It was love that brought Weinglass to Aspen in the early 1980s. He had fallen in love with a Baltimore woman named Gabrielle Pepper, who said she’d marry him if he would move to Aspen.
His rags-to-riches story as a hard-knock kid of a single mother in a poor Baltimore neighborhood who ended up a self-made millionaire influenced his eventual role as a major philanthropist. The guidance and mentorship he received as a boy from a basketball coach led to his involvement with the Buddy Program around 1987, when he opened Boogie’s Diner and became the sponsor of an annual 5-mile race benefiting the program.
But Weinglass wanted to do more, so he began hosting the Boogie’s Bop at his ranch on McLain Flats in 1999. The Bash for the Buddies along with the Boogie’s Buddy Race raised millions of dollars over the years to help support youth mentoring in the Roaring Fork Valley. The race will celebrate its 30th year in 2016.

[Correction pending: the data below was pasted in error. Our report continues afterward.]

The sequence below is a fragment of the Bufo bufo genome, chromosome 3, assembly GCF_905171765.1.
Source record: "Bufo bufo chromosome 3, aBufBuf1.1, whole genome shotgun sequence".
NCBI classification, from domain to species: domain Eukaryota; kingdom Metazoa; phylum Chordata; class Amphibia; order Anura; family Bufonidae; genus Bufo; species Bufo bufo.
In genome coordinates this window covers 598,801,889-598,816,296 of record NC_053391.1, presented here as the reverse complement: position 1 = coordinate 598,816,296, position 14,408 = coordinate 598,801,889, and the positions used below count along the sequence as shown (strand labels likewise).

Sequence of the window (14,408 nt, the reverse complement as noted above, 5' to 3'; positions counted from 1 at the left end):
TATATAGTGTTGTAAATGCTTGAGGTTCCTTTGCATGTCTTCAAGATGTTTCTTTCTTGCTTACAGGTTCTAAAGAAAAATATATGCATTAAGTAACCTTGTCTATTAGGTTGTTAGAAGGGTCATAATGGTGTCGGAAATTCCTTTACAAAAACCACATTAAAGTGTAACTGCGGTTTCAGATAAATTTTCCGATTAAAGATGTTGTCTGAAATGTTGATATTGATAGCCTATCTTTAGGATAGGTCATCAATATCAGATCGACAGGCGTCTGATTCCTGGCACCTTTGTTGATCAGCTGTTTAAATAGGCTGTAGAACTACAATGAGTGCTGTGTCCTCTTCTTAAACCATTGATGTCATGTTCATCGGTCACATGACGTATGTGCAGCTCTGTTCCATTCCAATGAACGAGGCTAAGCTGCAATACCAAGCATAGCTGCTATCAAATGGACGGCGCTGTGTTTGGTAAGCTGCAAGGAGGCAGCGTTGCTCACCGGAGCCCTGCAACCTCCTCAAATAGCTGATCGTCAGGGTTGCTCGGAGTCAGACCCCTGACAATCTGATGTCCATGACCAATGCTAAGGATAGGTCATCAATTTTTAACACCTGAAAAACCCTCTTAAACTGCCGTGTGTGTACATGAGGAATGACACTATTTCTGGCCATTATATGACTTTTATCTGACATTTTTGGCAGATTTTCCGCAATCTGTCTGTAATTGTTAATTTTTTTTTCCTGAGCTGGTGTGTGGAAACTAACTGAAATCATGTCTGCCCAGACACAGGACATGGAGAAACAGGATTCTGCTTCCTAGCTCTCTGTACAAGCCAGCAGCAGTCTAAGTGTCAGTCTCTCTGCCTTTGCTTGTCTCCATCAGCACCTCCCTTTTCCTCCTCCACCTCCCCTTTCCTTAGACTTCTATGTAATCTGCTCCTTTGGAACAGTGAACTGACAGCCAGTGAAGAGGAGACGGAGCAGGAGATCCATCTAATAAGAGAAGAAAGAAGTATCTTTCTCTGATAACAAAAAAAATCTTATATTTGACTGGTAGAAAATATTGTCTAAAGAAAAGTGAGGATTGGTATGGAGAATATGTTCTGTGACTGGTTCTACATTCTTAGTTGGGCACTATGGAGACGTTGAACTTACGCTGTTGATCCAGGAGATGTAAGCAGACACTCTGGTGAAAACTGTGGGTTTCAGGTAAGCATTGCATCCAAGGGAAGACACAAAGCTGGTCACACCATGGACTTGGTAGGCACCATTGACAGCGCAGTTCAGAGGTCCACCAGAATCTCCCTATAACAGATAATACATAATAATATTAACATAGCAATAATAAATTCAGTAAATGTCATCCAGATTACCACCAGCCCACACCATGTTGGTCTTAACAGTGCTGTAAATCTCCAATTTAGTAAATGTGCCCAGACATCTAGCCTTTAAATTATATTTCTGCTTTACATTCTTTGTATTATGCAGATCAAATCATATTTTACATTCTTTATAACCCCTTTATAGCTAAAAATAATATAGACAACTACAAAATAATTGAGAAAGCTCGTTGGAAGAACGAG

Weinglass’ generosity has not only involved millions donated to his many charities and foundations, but has also quietly helped many individuals from providing college tuition to disadvantaged youth to covering medical expenses for those who couldn’t afford needed surgeries. His favorite quote is, “It is nice to be important, but it is more important to be nice.”
The Aspen Hall of Fame
The Aspen Hall of Fame was established as part of Aspen Skiing Co.’s 40th-anniversary celebration, and its first banquet was held in January 1987. More than 1,000 people were at the Snowmass Conference Center that year to see Walter and Elizabeth Paepcke, Friedl Pfeiffer, Andre Roch, Ted Ryan and Fred Iselin become the first inductees.
Nominations for the Aspen Hall of Fame are solicited from the community each summer. The 17-member board of directors reviews each nomination and deliberates before voting on the nominees each fall. This year, 18 nominations were received, although the board also considered all previous nominations made since the institution was started.